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Perception of probabilities in situations of risk: A case based approach

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  • Gayer, Gabrielle
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    Abstract

    This paper provides a description of a possible mental process individuals go through in their attempt to comprehend stated probabilities in simple lotteries. The evaluation of probabilities is based on the following main components: lotteries encountered in the past, the realizations of these lotteries, and the similarity between stated probabilities. A probability is evaluated based on the experienced relative frequencies of outcomes that had that stated probability, as well as outcomes of other lotteries that had similar stated probabilities. This process may result in distortion of probabilities as observed in the literature, and in particular, in overvaluing low probabilities and undervaluing high probabilities. If the decision maker uses a less permissive similarity function as the size of memory grows, she will learn the real value of the stated probabilities. If, however, the similarity function is independent of memory, biases persist even when data are accumulated.

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    Bibliographic Info

    Article provided by Elsevier in its journal Games and Economic Behavior.

    Volume (Year): 68 (2010)
    Issue (Month): 1 (January)
    Pages: 130-143

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    Handle: RePEc:eee:gamebe:v:68:y:2010:i:1:p:130-143

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    Web page: http://www.elsevier.com/locate/inca/622836

    Related research

    Keywords: Distortion of probabilities Case based decision theory Similarity;

    References

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    1. Pagan,Adrian & Ullah,Aman, 1999. "Nonparametric Econometrics," Cambridge Books, Cambridge University Press, number 9780521586115.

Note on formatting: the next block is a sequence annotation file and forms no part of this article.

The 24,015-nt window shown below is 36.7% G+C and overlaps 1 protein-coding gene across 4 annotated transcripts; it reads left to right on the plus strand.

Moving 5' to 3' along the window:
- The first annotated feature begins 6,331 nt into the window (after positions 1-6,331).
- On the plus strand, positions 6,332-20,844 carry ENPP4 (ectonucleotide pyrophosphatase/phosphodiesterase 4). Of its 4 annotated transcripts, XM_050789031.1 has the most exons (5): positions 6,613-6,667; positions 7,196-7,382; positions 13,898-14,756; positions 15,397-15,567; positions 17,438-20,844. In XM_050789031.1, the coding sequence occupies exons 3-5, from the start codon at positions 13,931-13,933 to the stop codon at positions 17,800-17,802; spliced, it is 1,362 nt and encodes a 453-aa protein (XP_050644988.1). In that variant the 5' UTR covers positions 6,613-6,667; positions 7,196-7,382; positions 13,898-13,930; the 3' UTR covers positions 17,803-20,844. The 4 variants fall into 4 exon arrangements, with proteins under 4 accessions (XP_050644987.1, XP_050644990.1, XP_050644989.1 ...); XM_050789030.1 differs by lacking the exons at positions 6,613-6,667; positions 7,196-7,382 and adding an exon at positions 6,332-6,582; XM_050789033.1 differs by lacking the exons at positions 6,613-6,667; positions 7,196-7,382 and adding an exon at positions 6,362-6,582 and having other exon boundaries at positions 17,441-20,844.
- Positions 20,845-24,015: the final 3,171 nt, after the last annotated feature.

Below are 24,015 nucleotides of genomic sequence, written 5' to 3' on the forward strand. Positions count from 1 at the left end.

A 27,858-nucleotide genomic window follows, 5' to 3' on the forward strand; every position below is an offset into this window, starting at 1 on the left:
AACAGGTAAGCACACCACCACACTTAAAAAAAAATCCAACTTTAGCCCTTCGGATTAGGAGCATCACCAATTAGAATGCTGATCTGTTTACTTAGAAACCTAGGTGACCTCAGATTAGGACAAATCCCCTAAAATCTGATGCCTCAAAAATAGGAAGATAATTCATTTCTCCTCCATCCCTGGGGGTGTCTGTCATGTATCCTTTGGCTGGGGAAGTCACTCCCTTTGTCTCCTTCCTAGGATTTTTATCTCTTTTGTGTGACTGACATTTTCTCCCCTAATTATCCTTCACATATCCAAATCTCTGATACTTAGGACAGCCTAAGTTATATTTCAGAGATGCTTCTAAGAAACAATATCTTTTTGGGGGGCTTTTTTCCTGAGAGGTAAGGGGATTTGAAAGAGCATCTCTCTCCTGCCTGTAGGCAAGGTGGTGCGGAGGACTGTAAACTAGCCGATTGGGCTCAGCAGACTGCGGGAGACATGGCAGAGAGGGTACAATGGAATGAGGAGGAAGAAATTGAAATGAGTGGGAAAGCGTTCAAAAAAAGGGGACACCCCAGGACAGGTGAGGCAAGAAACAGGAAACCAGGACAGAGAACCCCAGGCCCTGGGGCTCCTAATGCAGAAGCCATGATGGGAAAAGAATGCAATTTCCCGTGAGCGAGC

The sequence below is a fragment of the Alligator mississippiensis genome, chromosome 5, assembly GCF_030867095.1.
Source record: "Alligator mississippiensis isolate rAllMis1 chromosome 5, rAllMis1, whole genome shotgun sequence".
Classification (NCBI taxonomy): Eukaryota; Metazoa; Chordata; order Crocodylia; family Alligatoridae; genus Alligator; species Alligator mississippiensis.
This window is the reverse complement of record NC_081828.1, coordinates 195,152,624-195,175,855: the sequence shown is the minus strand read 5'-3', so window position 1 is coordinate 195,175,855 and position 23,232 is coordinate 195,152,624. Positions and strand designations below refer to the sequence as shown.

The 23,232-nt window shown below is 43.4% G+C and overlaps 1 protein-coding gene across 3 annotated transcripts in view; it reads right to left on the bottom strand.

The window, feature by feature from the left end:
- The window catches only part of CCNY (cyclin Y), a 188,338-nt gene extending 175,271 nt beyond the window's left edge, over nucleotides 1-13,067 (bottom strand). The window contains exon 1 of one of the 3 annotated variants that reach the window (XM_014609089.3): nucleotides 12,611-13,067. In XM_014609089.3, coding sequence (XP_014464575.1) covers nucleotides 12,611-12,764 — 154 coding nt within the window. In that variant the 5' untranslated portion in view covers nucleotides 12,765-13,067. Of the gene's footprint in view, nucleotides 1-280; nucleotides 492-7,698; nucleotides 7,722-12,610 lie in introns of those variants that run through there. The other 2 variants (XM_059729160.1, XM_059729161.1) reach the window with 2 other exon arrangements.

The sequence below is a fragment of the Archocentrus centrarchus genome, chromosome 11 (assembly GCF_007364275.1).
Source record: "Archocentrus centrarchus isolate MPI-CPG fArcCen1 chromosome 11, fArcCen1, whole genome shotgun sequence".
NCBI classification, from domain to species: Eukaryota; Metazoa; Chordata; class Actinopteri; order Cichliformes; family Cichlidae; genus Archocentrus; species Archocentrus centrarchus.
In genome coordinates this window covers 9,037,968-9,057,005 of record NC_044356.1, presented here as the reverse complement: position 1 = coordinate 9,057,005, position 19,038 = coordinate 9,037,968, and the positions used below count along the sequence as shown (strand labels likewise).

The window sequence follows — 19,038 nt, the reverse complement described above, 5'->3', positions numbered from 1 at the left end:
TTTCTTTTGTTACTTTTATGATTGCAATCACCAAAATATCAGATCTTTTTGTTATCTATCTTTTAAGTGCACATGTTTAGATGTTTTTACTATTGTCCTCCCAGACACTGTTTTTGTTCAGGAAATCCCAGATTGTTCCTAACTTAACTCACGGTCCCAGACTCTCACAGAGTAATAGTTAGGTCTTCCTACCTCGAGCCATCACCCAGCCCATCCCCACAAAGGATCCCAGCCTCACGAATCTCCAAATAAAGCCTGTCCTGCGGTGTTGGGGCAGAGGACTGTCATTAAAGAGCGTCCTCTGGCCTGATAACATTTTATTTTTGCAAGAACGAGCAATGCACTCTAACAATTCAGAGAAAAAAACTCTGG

2. Chew, Soo Hong, 1983. "A Generalization of the Quasilinear Mean with Applications to the Measurement of Income Inequality and Decision Theory Resolving the Allais Paradox," Econometrica, Econometric Society, vol. 51(4), pages 1065-92, July.
    3. Tversky, Amos & Kahneman, Daniel, 1992. " Advances in Prospect Theory: Cumulative Representation of Uncertainty," Journal of Risk and Uncertainty, Springer, vol. 5(4), pages 297-323, October.
    4. Amos Tversky & Daniel Kahneman, 1979. "Prospect Theory: An Analysis of Decision under Risk," Levine's Working Paper Archive 7656, David K. Levine.
    5. Gilboa, I. & Schmeidler, D., 2001. "Inductive Inference: An Axiomatic Approach," Papers 2001-19, Tel Aviv.
    6. Antoine Billot & Itzhak Gilboa & David Schmeidler, 2004. "Axiomatization of an Exponential Similarity Function," Cowles Foundation Discussion Papers 1485, Cowles Foundation for Research in Economics, Yale University.
    7. Quiggin, John, 1982. "A theory of anticipated utility," Journal of Economic Behavior & Organization, Elsevier, vol. 3(4), pages 323-343, December.
    8. Rubinstein, Ariel, 1988. "Similarity and decision-making under risk (is there a utility theory resolution to the Allais paradox?)," Journal of Economic Theory, Elsevier, vol. 46(1), pages 145-153, October.
    9. Gilboa,Itzhak & Schmeidler,David, 2001. "A Theory of Case-Based Decisions," Cambridge Books, Cambridge University Press, number 9780521802345.
    10. Antoine Billot & Itzhak Gilboa & David Schmeidler & Dov Samet, 2004. "Probabilities as Similarity-Weighted Frequencies," Cowles Foundation Discussion Papers 1492, Cowles Foundation for Research in Economics, Yale University.
    11. Itzhak Gilboa & Offer Lieberman & David Schmeidler, 2006. "Empirical Similarity," The Review of Economics and Statistics, MIT Press, vol. 88(3), pages 433-444, August.
    12. Frederick Mosteller & Philip Nogee, 1951. "An Experimental Measurement of Utility," Journal of Political Economy, University of Chicago Press, vol. 59, pages 371.
    13. Yaari, Menahem E, 1987. "The Dual Theory of Choice under Risk," Econometrica, Econometric Society, vol. 55(1), pages 95-115, January.
    14. Guerdjikova, Ani, 2008. "Case-based learning with different similarity functions," Games and Economic Behavior, Elsevier, vol. 63(1), pages 107-132, May.
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    Cited by:
    1. Davide Marchiori & Sibilla Di Guida & Ido Erev, 2013. "Noisy retrievers and the four-fold reaction to rare events," Working Papers 3, Department of Management, Università Ca' Foscari Venezia.
    2. Aurélien Baillon & Laure Cabantous & Peter Wakker, 2012. "Aggregating imprecise or conflicting beliefs: An experimental investigation using modern ambiguity theories," Journal of Risk and Uncertainty, Springer, vol. 44(2), pages 115-147, April.

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